I was thrilled to see that Iron Maiden offered their new album as a limited edition, vinyl picture disc. I have a number of other Maiden albums on vinyl and have always thought that their crisp sounding heavy metal lended itself very well to the vinyl format. In general, this is a great album; the best of their recent offerings (post Seventh Son) in my opinion. A bit darker perhaps then other Maiden albums - almost a continuation from Dance of Death - but then again even more progressive and in-depth. Some people might not like the "non-mastered" sound of this recording though.

The 3-star rating however is also based on a number of problems with the two copies of the vinyl edition I've had the chance to listen to. It is well known that picture discs might have somewhat higher surface noise than ordinary vinyl pressings, but both versions I've listened to have had extreme surface noise to the point of actually drowning out the music in quiet parts. Also, both version have had off-center holes, resulting in "warbled" sound and distortion.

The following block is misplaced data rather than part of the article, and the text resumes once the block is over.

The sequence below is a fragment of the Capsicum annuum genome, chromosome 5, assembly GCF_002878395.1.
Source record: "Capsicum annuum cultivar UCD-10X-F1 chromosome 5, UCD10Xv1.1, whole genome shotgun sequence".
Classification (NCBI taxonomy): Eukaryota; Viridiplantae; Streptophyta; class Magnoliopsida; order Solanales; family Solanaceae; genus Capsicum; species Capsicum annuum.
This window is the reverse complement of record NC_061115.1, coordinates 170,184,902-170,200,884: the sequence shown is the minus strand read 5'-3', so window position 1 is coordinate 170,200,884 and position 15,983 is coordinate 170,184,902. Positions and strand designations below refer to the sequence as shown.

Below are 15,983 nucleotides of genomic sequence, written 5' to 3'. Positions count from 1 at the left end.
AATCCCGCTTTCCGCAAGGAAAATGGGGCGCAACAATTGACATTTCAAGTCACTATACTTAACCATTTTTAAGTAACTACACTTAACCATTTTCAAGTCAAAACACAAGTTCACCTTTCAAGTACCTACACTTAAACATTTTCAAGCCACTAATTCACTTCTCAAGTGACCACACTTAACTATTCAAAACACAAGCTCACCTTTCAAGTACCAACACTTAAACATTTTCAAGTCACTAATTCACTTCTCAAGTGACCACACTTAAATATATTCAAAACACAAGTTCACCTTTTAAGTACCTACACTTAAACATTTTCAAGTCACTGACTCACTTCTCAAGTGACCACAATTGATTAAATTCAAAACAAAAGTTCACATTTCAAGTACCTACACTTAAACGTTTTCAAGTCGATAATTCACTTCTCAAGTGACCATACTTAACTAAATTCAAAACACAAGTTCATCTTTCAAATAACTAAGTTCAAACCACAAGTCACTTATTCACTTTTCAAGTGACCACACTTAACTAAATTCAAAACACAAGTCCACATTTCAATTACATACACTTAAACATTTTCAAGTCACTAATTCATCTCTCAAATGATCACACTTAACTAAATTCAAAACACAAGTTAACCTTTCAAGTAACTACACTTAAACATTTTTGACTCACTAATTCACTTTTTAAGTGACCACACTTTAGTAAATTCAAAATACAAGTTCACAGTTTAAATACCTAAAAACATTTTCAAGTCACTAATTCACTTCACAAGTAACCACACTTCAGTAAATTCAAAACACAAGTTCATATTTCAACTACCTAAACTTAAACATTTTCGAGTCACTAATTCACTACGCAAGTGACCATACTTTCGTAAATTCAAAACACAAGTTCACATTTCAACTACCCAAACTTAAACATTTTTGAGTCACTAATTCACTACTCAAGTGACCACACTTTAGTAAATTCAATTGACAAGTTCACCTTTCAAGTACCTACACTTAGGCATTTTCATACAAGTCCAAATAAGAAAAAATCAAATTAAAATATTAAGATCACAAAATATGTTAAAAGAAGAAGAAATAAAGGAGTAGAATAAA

In short, love the album, shame about the vinyl edition. Hopefully, this will only apply to a small number of albums, but buyers should be aware of these problems.

Cheers.